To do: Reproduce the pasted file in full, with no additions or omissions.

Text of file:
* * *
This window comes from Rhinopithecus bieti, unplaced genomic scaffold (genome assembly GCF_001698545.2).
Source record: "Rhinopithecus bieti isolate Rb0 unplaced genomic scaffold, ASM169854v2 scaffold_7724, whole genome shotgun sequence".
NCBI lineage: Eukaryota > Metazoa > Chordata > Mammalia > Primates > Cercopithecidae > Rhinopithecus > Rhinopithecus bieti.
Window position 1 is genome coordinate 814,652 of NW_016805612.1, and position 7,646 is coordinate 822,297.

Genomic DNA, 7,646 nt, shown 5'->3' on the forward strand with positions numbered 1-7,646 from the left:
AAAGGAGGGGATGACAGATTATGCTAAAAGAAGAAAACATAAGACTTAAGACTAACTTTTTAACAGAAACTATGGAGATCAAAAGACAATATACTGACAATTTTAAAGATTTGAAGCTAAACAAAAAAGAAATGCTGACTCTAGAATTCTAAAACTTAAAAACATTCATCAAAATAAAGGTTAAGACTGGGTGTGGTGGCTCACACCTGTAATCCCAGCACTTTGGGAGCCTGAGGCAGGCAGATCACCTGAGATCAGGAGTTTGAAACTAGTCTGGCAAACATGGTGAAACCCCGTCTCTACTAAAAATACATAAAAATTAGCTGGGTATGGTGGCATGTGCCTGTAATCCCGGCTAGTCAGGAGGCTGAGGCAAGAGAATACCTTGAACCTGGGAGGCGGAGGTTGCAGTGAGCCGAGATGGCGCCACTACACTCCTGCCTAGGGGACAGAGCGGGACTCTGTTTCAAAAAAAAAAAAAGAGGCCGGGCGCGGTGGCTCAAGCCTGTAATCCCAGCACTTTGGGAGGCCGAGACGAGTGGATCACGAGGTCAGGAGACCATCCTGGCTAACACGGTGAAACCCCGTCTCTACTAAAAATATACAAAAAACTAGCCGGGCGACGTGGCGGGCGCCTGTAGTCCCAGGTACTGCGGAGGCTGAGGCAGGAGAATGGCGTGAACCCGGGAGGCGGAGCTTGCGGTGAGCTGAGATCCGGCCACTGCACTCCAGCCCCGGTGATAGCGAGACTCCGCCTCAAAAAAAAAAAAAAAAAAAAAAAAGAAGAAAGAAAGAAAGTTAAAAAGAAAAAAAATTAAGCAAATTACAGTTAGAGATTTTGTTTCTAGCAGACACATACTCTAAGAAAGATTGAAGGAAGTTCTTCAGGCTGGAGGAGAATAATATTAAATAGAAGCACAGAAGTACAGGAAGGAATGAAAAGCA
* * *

This window comes from Rhinopithecus bieti, unplaced genomic scaffold (genome assembly GCF_001698545.2).
Source record: "Rhinopithecus bieti isolate Rb0 unplaced genomic scaffold, ASM169854v2 scaffold_7724, whole genome shotgun sequence".
NCBI lineage: Eukaryota > Metazoa > Chordata > Mammalia > Primates > Cercopithecidae > Rhinopithecus > Rhinopithecus bieti.
Window position 1 is genome coordinate 814,652 of NW_016805612.1, and position 7,646 is coordinate 822,297.

Genomic DNA, 7,646 nt, shown 5'->3' on the forward strand with positions numbered 1-7,646 from the left:
AAAGGAGGGGATGACAGATTATGCTAAAAGAAGAAAACATAAGACTTAAGACTAACTTTTTAACAGAAACTATGGAGATCAAAAGACAATATACTGACAATTTTAAAGATTTGAAGCTAAACAAAAAAGAAATGCTGACTCTAGAATTCTAAAACTTAAAAACATTCATCAAAATAAAGGTTAAGACTGGGTGTGGTGGCTCACACCTGTAATCCCAGCACTTTGGGAGCCTGAGGCAGGCAGATCACCTGAGATCAGGAGTTTGAAACTAGTCTGGCAAACATGGTGAAACCCCGTCTCTACTAAAAATACATAAAAATTAGCTGGGTATGGTGGCATGTGCCTGTAATCCCGGCTAGTCAGGAGGCTGAGGCAAGAGAATACCTTGAACCTGGGAGGCGGAGGTTGCAGTGAGCCGAGATGGCGCCACTACACTCCTGCCTAGGGGACAGAGCGGGACTCTGTTTCAAAAAAAAAAAAAGAGGCCGGGCGCGGTGGCTCAAGCCTGTAATCCCAGCACTTTGGGAGGCCGAGACGAGTGGATCACGAGGTCAGGAGACCATCCTGGCTAACACGGTGAAACCCCGTCTCTACTAAAAATATACAAAAAACTAGCCGGGCGACGTGGCGGGCGCCTGTAGTCCCAGGTACTGCGGAGGCTGAGGCAGGAGAATGGCGTGAACCCGGGAGGCGGAGCTTGCGGTGAGCTGAGATCCGGCCACTGCACTCCAGCCCCGGTGATAGCGAGACTCCGCCTCAAAAAAAAAAAAAAAAAAAAAAAAGAAGAAAGAAAGAAAGTTAAAAAGAAAAAAAATTAAGCAAATTACAGTTAGAGATTTTGTTTCTAGCAGACACATACTCTAAGAAAGATTGAAGGAAGTTCTTCAGGCTGGAGGAGAATAATATTAAATAGAAGCACAGAAGTACAGGAAGGAATGAAAAGCA